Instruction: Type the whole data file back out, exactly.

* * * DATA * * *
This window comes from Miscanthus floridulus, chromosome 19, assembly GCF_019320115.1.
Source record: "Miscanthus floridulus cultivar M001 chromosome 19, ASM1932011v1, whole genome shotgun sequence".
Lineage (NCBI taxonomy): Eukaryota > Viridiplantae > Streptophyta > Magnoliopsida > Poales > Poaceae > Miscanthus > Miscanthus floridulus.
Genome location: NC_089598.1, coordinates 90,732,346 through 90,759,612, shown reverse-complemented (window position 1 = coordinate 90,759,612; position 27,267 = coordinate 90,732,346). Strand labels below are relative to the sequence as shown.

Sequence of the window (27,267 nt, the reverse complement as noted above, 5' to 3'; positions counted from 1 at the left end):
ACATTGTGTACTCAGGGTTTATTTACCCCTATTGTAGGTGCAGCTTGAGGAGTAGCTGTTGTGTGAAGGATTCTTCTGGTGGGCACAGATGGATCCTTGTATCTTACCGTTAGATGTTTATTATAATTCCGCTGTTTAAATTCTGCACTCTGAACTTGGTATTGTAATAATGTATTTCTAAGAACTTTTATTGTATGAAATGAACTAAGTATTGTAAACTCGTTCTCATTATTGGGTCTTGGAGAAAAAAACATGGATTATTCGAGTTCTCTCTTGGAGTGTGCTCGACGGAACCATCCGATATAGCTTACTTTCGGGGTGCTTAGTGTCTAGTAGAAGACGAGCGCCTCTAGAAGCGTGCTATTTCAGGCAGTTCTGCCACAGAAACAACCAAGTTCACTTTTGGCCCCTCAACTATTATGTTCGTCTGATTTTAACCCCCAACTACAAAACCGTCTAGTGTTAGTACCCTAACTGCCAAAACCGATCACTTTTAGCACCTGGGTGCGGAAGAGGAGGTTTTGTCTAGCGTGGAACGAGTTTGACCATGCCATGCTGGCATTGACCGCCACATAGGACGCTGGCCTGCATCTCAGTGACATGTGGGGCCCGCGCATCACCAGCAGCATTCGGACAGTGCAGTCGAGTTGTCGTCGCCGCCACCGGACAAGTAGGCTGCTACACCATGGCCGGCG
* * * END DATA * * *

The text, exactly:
This window comes from Miscanthus floridulus, chromosome 19, assembly GCF_019320115.1.
Source record: "Miscanthus floridulus cultivar M001 chromosome 19, ASM1932011v1, whole genome shotgun sequence".
Lineage (NCBI taxonomy): Eukaryota > Viridiplantae > Streptophyta > Magnoliopsida > Poales > Poaceae > Miscanthus > Miscanthus floridulus.
Genome location: NC_089598.1, coordinates 90,732,346 through 90,759,612, shown reverse-complemented (window position 1 = coordinate 90,759,612; position 27,267 = coordinate 90,732,346). Strand labels below are relative to the sequence as shown.

Sequence of the window (27,267 nt, the reverse complement as noted above, 5' to 3'; positions counted from 1 at the left end):
ACATTGTGTACTCAGGGTTTATTTACCCCTATTGTAGGTGCAGCTTGAGGAGTAGCTGTTGTGTGAAGGATTCTTCTGGTGGGCACAGATGGATCCTTGTATCTTACCGTTAGATGTTTATTATAATTCCGCTGTTTAAATTCTGCACTCTGAACTTGGTATTGTAATAATGTATTTCTAAGAACTTTTATTGTATGAAATGAACTAAGTATTGTAAACTCGTTCTCATTATTGGGTCTTGGAGAAAAAAACATGGATTATTCGAGTTCTCTCTTGGAGTGTGCTCGACGGAACCATCCGATATAGCTTACTTTCGGGGTGCTTAGTGTCTAGTAGAAGACGAGCGCCTCTAGAAGCGTGCTATTTCAGGCAGTTCTGCCACAGAAACAACCAAGTTCACTTTTGGCCCCTCAACTATTATGTTCGTCTGATTTTAACCCCCAACTACAAAACCGTCTAGTGTTAGTACCCTAACTGCCAAAACCGATCACTTTTAGCACCTGGGTGCGGAAGAGGAGGTTTTGTCTAGCGTGGAACGAGTTTGACCATGCCATGCTGGCATTGACCGCCACATAGGACGCTGGCCTGCATCTCAGTGACATGTGGGGCCCGCGCATCACCAGCAGCATTCGGACAGTGCAGTCGAGTTGTCGTCGCCGCCACCGGACAAGTAGGCTGCTACACCATGGCCGGCG